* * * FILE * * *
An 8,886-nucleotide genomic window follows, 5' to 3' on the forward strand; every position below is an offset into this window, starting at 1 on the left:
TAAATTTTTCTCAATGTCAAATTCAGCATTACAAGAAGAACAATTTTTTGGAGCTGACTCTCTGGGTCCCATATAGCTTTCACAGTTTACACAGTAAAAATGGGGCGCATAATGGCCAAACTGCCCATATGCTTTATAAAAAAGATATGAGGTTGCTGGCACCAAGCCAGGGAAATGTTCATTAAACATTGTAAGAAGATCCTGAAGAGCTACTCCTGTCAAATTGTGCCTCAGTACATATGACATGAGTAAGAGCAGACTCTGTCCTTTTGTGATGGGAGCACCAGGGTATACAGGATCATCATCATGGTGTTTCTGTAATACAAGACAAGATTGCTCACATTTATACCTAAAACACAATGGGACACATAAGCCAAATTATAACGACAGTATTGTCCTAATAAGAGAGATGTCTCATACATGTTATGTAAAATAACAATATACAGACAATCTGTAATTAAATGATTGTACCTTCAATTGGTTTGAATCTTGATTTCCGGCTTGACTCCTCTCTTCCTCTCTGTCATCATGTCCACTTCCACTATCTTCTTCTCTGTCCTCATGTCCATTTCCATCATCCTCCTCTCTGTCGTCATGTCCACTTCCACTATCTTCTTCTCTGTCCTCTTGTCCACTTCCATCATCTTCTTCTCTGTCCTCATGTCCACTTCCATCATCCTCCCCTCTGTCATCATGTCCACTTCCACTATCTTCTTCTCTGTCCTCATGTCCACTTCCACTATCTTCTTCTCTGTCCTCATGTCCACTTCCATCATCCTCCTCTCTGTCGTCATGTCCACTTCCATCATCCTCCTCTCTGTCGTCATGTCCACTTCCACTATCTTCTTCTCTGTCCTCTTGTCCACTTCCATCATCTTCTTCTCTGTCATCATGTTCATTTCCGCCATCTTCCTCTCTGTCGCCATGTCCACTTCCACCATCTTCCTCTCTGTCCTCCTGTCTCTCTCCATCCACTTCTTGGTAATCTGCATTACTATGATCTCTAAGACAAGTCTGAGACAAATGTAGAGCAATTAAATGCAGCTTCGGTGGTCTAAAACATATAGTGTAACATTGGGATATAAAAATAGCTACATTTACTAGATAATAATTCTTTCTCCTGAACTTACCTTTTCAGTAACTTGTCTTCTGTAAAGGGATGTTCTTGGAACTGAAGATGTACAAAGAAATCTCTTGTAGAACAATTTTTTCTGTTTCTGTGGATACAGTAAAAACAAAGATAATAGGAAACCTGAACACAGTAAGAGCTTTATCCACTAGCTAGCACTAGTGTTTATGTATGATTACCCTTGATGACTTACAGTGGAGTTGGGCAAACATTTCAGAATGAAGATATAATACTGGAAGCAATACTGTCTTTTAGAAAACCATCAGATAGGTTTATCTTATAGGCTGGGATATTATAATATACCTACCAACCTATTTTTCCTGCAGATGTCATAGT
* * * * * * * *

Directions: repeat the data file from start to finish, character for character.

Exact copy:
An 8,886-nucleotide genomic window follows, 5' to 3' on the forward strand; every position below is an offset into this window, starting at 1 on the left:
TAAATTTTTCTCAATGTCAAATTCAGCATTACAAGAAGAACAATTTTTTGGAGCTGACTCTCTGGGTCCCATATAGCTTTCACAGTTTACACAGTAAAAATGGGGCGCATAATGGCCAAACTGCCCATATGCTTTATAAAAAAGATATGAGGTTGCTGGCACCAAGCCAGGGAAATGTTCATTAAACATTGTAAGAAGATCCTGAAGAGCTACTCCTGTCAAATTGTGCCTCAGTACATATGACATGAGTAAGAGCAGACTCTGTCCTTTTGTGATGGGAGCACCAGGGTATACAGGATCATCATCATGGTGTTTCTGTAATACAAGACAAGATTGCTCACATTTATACCTAAAACACAATGGGACACATAAGCCAAATTATAACGACAGTATTGTCCTAATAAGAGAGATGTCTCATACATGTTATGTAAAATAACAATATACAGACAATCTGTAATTAAATGATTGTACCTTCAATTGGTTTGAATCTTGATTTCCGGCTTGACTCCTCTCTTCCTCTCTGTCATCATGTCCACTTCCACTATCTTCTTCTCTGTCCTCATGTCCATTTCCATCATCCTCCTCTCTGTCGTCATGTCCACTTCCACTATCTTCTTCTCTGTCCTCTTGTCCACTTCCATCATCTTCTTCTCTGTCCTCATGTCCACTTCCATCATCCTCCCCTCTGTCATCATGTCCACTTCCACTATCTTCTTCTCTGTCCTCATGTCCACTTCCACTATCTTCTTCTCTGTCCTCATGTCCACTTCCATCATCCTCCTCTCTGTCGTCATGTCCACTTCCATCATCCTCCTCTCTGTCGTCATGTCCACTTCCACTATCTTCTTCTCTGTCCTCTTGTCCACTTCCATCATCTTCTTCTCTGTCATCATGTTCATTTCCGCCATCTTCCTCTCTGTCGCCATGTCCACTTCCACCATCTTCCTCTCTGTCCTCCTGTCTCTCTCCATCCACTTCTTGGTAATCTGCATTACTATGATCTCTAAGACAAGTCTGAGACAAATGTAGAGCAATTAAATGCAGCTTCGGTGGTCTAAAACATATAGTGTAACATTGGGATATAAAAATAGCTACATTTACTAGATAATAATTCTTTCTCCTGAACTTACCTTTTCAGTAACTTGTCTTCTGTAAAGGGATGTTCTTGGAACTGAAGATGTACAAAGAAATCTCTTGTAGAACAATTTTTTCTGTTTCTGTGGATACAGTAAAAACAAAGATAATAGGAAACCTGAACACAGTAAGAGCTTTATCCACTAGCTAGCACTAGTGTTTATGTATGATTACCCTTGATGACTTACAGTGGAGTTGGGCAAACATTTCAGAATGAAGATATAATACTGGAAGCAATACTGTCTTTTAGAAAACCATCAGATAGGTTTATCTTATAGGCTGGGATATTATAATATACCTACCAACCTATTTTTCCTGCAGATGTCATAGT